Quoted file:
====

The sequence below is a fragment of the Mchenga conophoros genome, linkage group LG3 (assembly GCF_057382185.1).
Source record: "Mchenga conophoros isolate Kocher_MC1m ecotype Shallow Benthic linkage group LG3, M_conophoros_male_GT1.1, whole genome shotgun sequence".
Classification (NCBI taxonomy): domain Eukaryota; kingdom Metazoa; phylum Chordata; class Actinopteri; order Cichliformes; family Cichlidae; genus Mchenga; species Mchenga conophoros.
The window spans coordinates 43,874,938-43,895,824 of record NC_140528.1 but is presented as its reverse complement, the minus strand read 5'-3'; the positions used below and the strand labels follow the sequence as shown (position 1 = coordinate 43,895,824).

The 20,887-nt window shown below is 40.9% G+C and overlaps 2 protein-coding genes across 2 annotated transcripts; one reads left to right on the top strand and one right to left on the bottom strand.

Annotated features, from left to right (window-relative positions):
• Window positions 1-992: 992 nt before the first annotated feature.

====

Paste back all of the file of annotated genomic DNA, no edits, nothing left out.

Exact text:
The sequence below is a fragment of the Mchenga conophoros genome, linkage group LG3 (assembly GCF_057382185.1).
Source record: "Mchenga conophoros isolate Kocher_MC1m ecotype Shallow Benthic linkage group LG3, M_conophoros_male_GT1.1, whole genome shotgun sequence".
Classification (NCBI taxonomy): domain Eukaryota; kingdom Metazoa; phylum Chordata; class Actinopteri; order Cichliformes; family Cichlidae; genus Mchenga; species Mchenga conophoros.
The window spans coordinates 43,874,938-43,895,824 of record NC_140528.1 but is presented as its reverse complement, the minus strand read 5'-3'; the positions used below and the strand labels follow the sequence as shown (position 1 = coordinate 43,895,824).

The 20,887-nt window shown below is 40.9% G+C and overlaps 2 protein-coding genes across 2 annotated transcripts; one reads left to right on the top strand and one right to left on the bottom strand.

Annotated features, from left to right (window-relative positions):
• Window positions 1-992: 992 nt before the first annotated feature.